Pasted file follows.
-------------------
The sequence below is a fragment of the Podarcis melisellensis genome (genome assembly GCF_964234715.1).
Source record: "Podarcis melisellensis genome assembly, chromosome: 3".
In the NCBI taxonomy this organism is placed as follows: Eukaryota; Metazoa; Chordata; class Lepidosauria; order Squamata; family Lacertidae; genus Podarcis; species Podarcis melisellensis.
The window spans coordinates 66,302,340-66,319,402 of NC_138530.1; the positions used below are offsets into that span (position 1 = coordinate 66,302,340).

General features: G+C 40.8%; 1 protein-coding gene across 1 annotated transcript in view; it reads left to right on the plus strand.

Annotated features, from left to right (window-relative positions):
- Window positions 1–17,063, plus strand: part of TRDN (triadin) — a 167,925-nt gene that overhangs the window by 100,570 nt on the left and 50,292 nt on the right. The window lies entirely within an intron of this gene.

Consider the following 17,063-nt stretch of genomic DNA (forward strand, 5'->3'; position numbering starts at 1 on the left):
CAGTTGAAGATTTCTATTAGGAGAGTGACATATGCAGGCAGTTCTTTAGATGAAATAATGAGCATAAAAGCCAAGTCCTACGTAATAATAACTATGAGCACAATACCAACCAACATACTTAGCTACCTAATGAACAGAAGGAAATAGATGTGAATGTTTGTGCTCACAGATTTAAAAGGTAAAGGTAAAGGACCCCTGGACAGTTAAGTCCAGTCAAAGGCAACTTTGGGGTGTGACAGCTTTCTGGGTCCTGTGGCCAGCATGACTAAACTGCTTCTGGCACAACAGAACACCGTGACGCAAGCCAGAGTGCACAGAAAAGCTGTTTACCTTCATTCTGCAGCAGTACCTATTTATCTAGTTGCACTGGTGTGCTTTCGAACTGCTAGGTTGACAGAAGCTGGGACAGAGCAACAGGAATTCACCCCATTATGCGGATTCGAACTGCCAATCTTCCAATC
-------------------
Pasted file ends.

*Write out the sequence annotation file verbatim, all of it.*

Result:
The sequence below is a fragment of the Podarcis melisellensis genome (genome assembly GCF_964234715.1).
Source record: "Podarcis melisellensis genome assembly, chromosome: 3".
In the NCBI taxonomy this organism is placed as follows: Eukaryota; Metazoa; Chordata; class Lepidosauria; order Squamata; family Lacertidae; genus Podarcis; species Podarcis melisellensis.
The window spans coordinates 66,302,340-66,319,402 of NC_138530.1; the positions used below are offsets into that span (position 1 = coordinate 66,302,340).

General features: G+C 40.8%; 1 protein-coding gene across 1 annotated transcript in view; it reads left to right on the plus strand.

Annotated features, from left to right (window-relative positions):
- Window positions 1–17,063, plus strand: part of TRDN (triadin) — a 167,925-nt gene that overhangs the window by 100,570 nt on the left and 50,292 nt on the right. The window lies entirely within an intron of this gene.

Consider the following 17,063-nt stretch of genomic DNA (forward strand, 5'->3'; position numbering starts at 1 on the left):
CAGTTGAAGATTTCTATTAGGAGAGTGACATATGCAGGCAGTTCTTTAGATGAAATAATGAGCATAAAAGCCAAGTCCTACGTAATAATAACTATGAGCACAATACCAACCAACATACTTAGCTACCTAATGAACAGAAGGAAATAGATGTGAATGTTTGTGCTCACAGATTTAAAAGGTAAAGGTAAAGGACCCCTGGACAGTTAAGTCCAGTCAAAGGCAACTTTGGGGTGTGACAGCTTTCTGGGTCCTGTGGCCAGCATGACTAAACTGCTTCTGGCACAACAGAACACCGTGACGCAAGCCAGAGTGCACAGAAAAGCTGTTTACCTTCATTCTGCAGCAGTACCTATTTATCTAGTTGCACTGGTGTGCTTTCGAACTGCTAGGTTGACAGAAGCTGGGACAGAGCAACAGGAATTCACCCCATTATGCGGATTCGAACTGCCAATCTTCCAATC